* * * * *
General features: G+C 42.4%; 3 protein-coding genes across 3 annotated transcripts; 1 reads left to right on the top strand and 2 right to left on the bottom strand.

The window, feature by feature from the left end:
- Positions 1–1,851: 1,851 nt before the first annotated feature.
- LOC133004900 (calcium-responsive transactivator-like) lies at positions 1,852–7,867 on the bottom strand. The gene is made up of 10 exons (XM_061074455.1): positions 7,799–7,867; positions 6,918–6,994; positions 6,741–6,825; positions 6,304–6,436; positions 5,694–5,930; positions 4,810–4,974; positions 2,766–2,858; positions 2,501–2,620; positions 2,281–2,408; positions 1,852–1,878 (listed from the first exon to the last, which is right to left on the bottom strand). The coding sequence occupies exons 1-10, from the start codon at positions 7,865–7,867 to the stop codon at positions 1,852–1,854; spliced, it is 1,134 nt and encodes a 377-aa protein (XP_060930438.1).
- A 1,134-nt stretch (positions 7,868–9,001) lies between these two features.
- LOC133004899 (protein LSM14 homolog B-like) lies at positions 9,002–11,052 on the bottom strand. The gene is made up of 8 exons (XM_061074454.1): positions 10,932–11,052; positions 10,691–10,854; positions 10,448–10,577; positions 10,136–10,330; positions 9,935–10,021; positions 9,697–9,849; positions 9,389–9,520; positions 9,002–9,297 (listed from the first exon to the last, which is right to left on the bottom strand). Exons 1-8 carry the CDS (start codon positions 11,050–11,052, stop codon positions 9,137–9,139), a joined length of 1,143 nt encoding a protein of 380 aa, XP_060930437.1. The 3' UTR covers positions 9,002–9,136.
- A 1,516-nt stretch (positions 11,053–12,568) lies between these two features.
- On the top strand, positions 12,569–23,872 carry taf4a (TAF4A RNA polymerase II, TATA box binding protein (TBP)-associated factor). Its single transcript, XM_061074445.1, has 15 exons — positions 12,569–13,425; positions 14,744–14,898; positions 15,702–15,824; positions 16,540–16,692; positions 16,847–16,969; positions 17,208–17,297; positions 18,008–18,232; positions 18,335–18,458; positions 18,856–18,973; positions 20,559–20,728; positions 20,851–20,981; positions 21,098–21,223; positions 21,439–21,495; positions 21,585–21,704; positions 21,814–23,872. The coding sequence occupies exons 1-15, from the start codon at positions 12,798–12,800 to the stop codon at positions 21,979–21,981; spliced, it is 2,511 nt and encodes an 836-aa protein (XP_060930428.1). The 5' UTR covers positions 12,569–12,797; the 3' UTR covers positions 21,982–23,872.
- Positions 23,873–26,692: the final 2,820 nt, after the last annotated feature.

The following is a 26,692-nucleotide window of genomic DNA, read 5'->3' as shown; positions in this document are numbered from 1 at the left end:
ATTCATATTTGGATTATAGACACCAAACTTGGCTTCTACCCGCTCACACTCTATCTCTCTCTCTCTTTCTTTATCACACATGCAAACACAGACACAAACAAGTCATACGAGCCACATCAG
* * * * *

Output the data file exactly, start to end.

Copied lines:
General features: G+C 42.4%; 3 protein-coding genes across 3 annotated transcripts; 1 reads left to right on the top strand and 2 right to left on the bottom strand.

The window, feature by feature from the left end:
- Positions 1–1,851: 1,851 nt before the first annotated feature.
- LOC133004900 (calcium-responsive transactivator-like) lies at positions 1,852–7,867 on the bottom strand. The gene is made up of 10 exons (XM_061074455.1): positions 7,799–7,867; positions 6,918–6,994; positions 6,741–6,825; positions 6,304–6,436; positions 5,694–5,930; positions 4,810–4,974; positions 2,766–2,858; positions 2,501–2,620; positions 2,281–2,408; positions 1,852–1,878 (listed from the first exon to the last, which is right to left on the bottom strand). The coding sequence occupies exons 1-10, from the start codon at positions 7,865–7,867 to the stop codon at positions 1,852–1,854; spliced, it is 1,134 nt and encodes a 377-aa protein (XP_060930438.1).
- A 1,134-nt stretch (positions 7,868–9,001) lies between these two features.
- LOC133004899 (protein LSM14 homolog B-like) lies at positions 9,002–11,052 on the bottom strand. The gene is made up of 8 exons (XM_061074454.1): positions 10,932–11,052; positions 10,691–10,854; positions 10,448–10,577; positions 10,136–10,330; positions 9,935–10,021; positions 9,697–9,849; positions 9,389–9,520; positions 9,002–9,297 (listed from the first exon to the last, which is right to left on the bottom strand). Exons 1-8 carry the CDS (start codon positions 11,050–11,052, stop codon positions 9,137–9,139), a joined length of 1,143 nt encoding a protein of 380 aa, XP_060930437.1. The 3' UTR covers positions 9,002–9,136.
- A 1,516-nt stretch (positions 11,053–12,568) lies between these two features.
- On the top strand, positions 12,569–23,872 carry taf4a (TAF4A RNA polymerase II, TATA box binding protein (TBP)-associated factor). Its single transcript, XM_061074445.1, has 15 exons — positions 12,569–13,425; positions 14,744–14,898; positions 15,702–15,824; positions 16,540–16,692; positions 16,847–16,969; positions 17,208–17,297; positions 18,008–18,232; positions 18,335–18,458; positions 18,856–18,973; positions 20,559–20,728; positions 20,851–20,981; positions 21,098–21,223; positions 21,439–21,495; positions 21,585–21,704; positions 21,814–23,872. The coding sequence occupies exons 1-15, from the start codon at positions 12,798–12,800 to the stop codon at positions 21,979–21,981; spliced, it is 2,511 nt and encodes an 836-aa protein (XP_060930428.1). The 5' UTR covers positions 12,569–12,797; the 3' UTR covers positions 21,982–23,872.
- Positions 23,873–26,692: the final 2,820 nt, after the last annotated feature.

The following is a 26,692-nucleotide window of genomic DNA, read 5'->3' as shown; positions in this document are numbered from 1 at the left end:
ATTCATATTTGGATTATAGACACCAAACTTGGCTTCTACCCGCTCACACTCTATCTCTCTCTCTCTTTCTTTATCACACATGCAAACACAGACACAAACAAGTCATACGAGCCACATCAG